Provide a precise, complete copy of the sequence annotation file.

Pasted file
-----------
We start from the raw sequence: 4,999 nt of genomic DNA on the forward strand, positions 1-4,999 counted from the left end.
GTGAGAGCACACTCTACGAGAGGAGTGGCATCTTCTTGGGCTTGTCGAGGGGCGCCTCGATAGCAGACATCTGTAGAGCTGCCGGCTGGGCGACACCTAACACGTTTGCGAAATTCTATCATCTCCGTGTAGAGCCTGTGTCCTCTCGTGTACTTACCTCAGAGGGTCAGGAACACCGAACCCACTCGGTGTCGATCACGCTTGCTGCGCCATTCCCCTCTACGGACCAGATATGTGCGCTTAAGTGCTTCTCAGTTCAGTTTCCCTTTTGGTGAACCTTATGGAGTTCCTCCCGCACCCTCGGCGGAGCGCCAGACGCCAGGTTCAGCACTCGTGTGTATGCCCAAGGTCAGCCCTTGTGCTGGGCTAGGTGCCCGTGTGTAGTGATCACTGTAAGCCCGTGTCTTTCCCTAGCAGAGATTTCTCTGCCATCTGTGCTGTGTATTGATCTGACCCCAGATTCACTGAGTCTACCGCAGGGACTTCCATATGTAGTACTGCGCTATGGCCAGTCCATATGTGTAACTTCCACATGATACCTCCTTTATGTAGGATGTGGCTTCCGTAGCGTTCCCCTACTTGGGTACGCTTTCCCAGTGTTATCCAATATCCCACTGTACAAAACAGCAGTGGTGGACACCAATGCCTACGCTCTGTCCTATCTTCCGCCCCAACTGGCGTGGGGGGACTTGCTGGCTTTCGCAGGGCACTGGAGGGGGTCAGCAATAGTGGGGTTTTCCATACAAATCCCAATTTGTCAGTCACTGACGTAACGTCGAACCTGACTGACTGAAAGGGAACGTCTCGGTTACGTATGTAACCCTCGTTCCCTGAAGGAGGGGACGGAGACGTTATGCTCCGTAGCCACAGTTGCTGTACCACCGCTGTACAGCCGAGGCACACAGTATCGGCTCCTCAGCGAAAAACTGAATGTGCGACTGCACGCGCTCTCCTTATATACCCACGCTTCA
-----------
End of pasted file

We start from the raw sequence: 4,999 nt of genomic DNA on the forward strand, positions 1-4,999 counted from the left end.
GTGAGAGCACACTCTACGAGAGGAGTGGCATCTTCTTGGGCTTGTCGAGGGGCGCCTCGATAGCAGACATCTGTAGAGCTGCCGGCTGGGCGACACCTAACACGTTTGCGAAATTCTATCATCTCCGTGTAGAGCCTGTGTCCTCTCGTGTACTTACCTCAGAGGGTCAGGAACACCGAACCCACTCGGTGTCGATCACGCTTGCTGCGCCATTCCCCTCTACGGACCAGATATGTGCGCTTAAGTGCTTCTCAGTTCAGTTTCCCTTTTGGTGAACCTTATGGAGTTCCTCCCGCACCCTCGGCGGAGCGCCAGACGCCAGGTTCAGCACTCGTGTGTATGCCCAAGGTCAGCCCTTGTGCTGGGCTAGGTGCCCGTGTGTAGTGATCACTGTAAGCCCGTGTCTTTCCCTAGCAGAGATTTCTCTGCCATCTGTGCTGTGTATTGATCTGACCCCAGATTCACTGAGTCTACCGCAGGGACTTCCATATGTAGTACTGCGCTATGGCCAGTCCATATGTGTAACTTCCACATGATACCTCCTTTATGTAGGATGTGGCTTCCGTAGCGTTCCCCTACTTGGGTACGCTTTCCCAGTGTTATCCAATATCCCACTGTACAAAACAGCAGTGGTGGACACCAATGCCTACGCTCTGTCCTATCTTCCGCCCCAACTGGCGTGGGGGGACTTGCTGGCTTTCGCAGGGCACTGGAGGGGGTCAGCAATAGTGGGGTTTTCCATACAAATCCCAATTTGTCAGTCACTGACGTAACGTCGAACCTGACTGACTGAAAGGGAACGTCTCGGTTACGTATGTAACCCTCGTTCCCTGAAGGAGGGGACGGAGACGTTATGCTCCGTAGCCACAGTTGCTGTACCACCGCTGTACAGCCGAGGCACACAGTATCGGCTCCTCAGCGAAAAACTGAATGTGCGACTGCACGCGCTCTCCTTATATACCCACGCTTCA